This summer, I started running my own Dungeons & Dragons game for my friends using the 5th edition starter campaign, Lost Mine of Phandelver. It’s a pretty solid opening campaign, especially for a group of people that range from haven’t played in several years to “What’s a d20?” There are plenty of opportunities to learn the ins-and-outs of the Forgotten Realms, how to solve a problem without violence, and what to do when the players go off the rails for a bit. I’ve learned a lot and my players have been really enjoying themselves.
One of the greatest struggles of any D&D campaign, however, is scheduling. With five players and a DM/father to four children, trying to align schedules can be akin to befriending a beholder. Especially during the holidays. After more than a month with no opportunities to play together, we managed to lay our schedules upon the altar of good fortune in a runic pattern capable of opening a gateway to Toril in the Prime Material Plane so that my adventurers could continue their journey. Alas, it was not to be.
Our Druid managed to injure her back and apparently the D&D books don’t actually give you magical powers, despite everything I was told as a child. As such, healing her was not an option and we decided to find an alternate activity for the evening.
Luckily, my cousin (one of my players) decided he would run a one-off campaign for the rest of us. We quickly rolled up a few characters (or grabbed a pre-gen from Wizards’ website) and dove into an Adventurer’s League campaign for a night of mayhem.
One of my favorite aspects of D&D is the collaborative nature of the experience. While the Dungeon Master sets out to guide the players on a journey with delineated plot points, adventure hooks, and designated goals, once the game starts it becomes a joint effort to tell the story. Players often find ways to alter the course of the adventure and force the DM to think on his or her feet. In this particular instance, while being mobbed by a swarm of miniaturized goblins, I decided to keep one as a pet by shoving it in my bags. Unfortunately, it soon became clear that its curse would soon wear off and he would restore to full size. In an effort to keep my new companion, I asked the DM if I could determine the nature of the curse and make it permanent. While explicitly stated within the pages of the adventure that the curse would wear off in time, my cousin let me put the goblin in a confined space and make a Strength check (a die roll with my character’s Strength used to add a bonus on top of that roll) to keep the goblin compressed when the curse wore off, preventing him from returning to full size. My new companion, Pocket the Goblin, gets to travel with me on my journey, all because the DM decided to “Yes, and” instead of “No, but”.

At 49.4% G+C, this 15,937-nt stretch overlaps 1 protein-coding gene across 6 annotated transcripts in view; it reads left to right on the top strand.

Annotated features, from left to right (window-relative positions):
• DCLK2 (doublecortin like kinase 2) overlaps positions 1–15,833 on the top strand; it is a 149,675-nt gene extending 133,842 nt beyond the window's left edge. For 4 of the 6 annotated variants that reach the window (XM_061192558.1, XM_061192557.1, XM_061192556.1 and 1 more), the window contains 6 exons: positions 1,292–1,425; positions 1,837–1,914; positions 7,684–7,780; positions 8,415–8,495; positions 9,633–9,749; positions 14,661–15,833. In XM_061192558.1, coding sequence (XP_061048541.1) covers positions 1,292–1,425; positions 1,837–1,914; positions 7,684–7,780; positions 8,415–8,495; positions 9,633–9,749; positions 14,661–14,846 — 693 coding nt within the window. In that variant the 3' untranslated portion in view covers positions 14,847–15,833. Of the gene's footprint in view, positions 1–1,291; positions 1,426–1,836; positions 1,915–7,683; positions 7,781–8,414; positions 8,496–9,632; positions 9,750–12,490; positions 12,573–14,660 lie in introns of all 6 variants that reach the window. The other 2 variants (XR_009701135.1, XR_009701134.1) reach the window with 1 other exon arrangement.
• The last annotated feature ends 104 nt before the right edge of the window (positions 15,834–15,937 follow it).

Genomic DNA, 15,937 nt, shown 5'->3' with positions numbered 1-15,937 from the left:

In the end, my character’s choices won’t bear much significance, as our next session will return us to our regularly scheduled campaign. But I still had a blast playing again and have some great ideas for future encounters for my players, thanks to my brief stint as an adventurer. I’m looking forward to digging out the Dwarven Warlock, Thu’udin Hjalgrim, for his next excursion, whatever it may be. He was a lot of fun to play, and I hope his future journeys are filled with laughter in the face of darkness.